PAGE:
International Dance Day: 8 great dance movies to lift your spirits
Today is International Dance Day, but we can’t imagine many will be celebrating. Traditionally a social activity with plenty of close physical contact, dancing is as far from social distancing as you can get while fully clothed, and nightclubs, salsa bars and ballroom contests have almost all been shuttered.
These classic dance flicks will make you feel like you’re grooving, even from the seclusion of your sofa…
1. Saturday Night Fever
Any movie with Seventies-era John Travolta wearing too much hair gel is OK by us. A full-blown cultural phenomenon, Saturday Night Fever is immortal for its fashion, swagger, and falsetto-voiced Bee Gees soundtrack. A sensory overload of flashing lights, bad behaviour and beloved dance moves, it also happens to be an exceptionally good film.
2. Dirty Dancing
Nobody puts Baby in a corner, and nobody can resist the charms of this superbly choreographed classic. One of the seminal Eighties rom-coms, Jennifer Grey and Patrick Swayze’s high-tempo romance is surprisingly touching and delightfully retro. Class barriers, obstinate parents, boring holidays – they’re nothing next to the power of dance.
3. Step Up
Despite reading straight from the Dirty Dancing playbook (roughneck boy meets wealthy girl, fall in love and win dance contest), Step Up stood out thanks to its energetic dance numbers and charismatic leads. The movie spawned numerous sequels and spin-offs, but none of them measure up to the OG. Even if the charms of Step Up are lost on you, we should all be grateful for it launching Channing Tatum’s career.
4. Black Swan
We’re not sure what it is about ballet movies, but from Suspiria to Red Sparrow they tend to be darker, and much more intense than their nightclub-based brethren. A dance flick for an edgier crowd, Black Swan is a psycho-sexual tale of rivalry and intrigue, anchored by an Oscar winning performance from Natalie Portman. Probably not one to watch with the kids.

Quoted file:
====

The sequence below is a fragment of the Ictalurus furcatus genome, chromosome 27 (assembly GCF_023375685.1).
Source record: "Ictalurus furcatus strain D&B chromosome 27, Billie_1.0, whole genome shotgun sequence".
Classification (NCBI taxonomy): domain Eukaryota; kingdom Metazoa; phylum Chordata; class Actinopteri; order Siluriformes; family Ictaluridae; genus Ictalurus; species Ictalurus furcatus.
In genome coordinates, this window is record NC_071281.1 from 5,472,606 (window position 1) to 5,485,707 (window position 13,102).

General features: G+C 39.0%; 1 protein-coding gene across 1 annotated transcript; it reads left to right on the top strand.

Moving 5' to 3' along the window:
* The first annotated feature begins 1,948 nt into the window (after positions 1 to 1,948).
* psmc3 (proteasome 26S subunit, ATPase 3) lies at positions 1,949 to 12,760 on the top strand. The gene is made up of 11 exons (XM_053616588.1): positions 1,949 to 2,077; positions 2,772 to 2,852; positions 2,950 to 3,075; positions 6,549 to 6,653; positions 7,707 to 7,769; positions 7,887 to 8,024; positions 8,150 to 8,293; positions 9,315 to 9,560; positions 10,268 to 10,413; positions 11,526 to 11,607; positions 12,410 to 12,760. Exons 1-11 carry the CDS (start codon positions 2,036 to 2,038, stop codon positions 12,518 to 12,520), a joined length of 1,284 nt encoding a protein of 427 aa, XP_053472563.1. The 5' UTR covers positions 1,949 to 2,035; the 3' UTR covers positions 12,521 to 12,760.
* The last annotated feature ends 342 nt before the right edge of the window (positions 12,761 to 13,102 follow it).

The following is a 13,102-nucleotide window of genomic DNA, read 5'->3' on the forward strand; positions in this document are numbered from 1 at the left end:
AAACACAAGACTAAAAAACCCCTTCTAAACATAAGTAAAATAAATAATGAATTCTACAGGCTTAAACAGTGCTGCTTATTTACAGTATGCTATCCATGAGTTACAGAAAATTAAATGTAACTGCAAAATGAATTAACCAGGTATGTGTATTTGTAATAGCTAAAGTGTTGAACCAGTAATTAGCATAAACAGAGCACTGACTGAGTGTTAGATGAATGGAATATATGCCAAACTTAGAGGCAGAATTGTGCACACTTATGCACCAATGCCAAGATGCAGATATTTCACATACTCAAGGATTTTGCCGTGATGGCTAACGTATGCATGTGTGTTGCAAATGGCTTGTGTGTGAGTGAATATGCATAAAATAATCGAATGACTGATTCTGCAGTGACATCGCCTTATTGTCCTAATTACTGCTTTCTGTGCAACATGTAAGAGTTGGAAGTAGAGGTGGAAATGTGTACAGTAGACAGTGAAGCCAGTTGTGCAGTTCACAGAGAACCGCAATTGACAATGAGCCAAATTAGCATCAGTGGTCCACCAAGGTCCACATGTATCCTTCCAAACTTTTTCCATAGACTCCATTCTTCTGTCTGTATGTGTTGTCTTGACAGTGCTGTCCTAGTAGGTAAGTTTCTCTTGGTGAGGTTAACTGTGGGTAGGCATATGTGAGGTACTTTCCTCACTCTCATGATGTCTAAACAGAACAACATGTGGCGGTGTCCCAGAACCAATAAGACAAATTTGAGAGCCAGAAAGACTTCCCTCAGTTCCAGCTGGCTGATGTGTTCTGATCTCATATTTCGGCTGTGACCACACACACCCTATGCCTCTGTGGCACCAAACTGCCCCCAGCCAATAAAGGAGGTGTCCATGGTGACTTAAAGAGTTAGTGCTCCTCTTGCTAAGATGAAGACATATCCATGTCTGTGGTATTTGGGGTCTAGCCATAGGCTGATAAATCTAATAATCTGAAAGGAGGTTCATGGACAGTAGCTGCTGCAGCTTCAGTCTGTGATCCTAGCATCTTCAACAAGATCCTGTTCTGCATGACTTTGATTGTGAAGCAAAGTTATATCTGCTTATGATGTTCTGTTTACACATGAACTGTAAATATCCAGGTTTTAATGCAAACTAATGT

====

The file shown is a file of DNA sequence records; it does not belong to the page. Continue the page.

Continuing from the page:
5. Singing In The Rain
We all recognise Gene Kelly twirling round a lamppost singing about singing in the rain, but how many of us have actually seen the full movie? A genuine titan of cinema, this 1952 flick is ever-present on all-time-best-movie lists, thanks to an expert blend of romance, comedy, and an endearingly light touch. Kelly may look gleeful while strutting sodden down the street, but the sequence took several days to film and allegedly he had a fever while doing it.
A 26 year-old Kevin Bacon, some of the cheesiest dialogue ever put to film, and a Kenny Loggins theme that could still fill most dancefloors – who needs subtlety when you’ve got all that? When a law banning dancing threatens their senior prom, Bacon and chums stick it to the stuffy city council the only way they know how – by grooving like there’s no tomorrow. To be clear, watch the 1984 original. Do not watch the 2011 remake.
Not all pop stars can make it as movie stars, but 2010’s Burlesque just about makes it work. Christina Aguilera stars as a small town girl with big city dreams opposite Hollywood heavyweight Cher, in an over-the-top, risqué romp set in a neo-burlesque LA club.
8. Save the Last Dance
Most dance movies centre on breaking down boundaries and burying inhibitions, none more so than 2001’s Save The Last Dance. The film casts Julia Stiles and Sean Patrick Thomas as two sides of a dance partnership and interracial couple in Chicago, and fronts up to the hard questions without losing sight of its teen audience.
Which is your favourite film from these eight?
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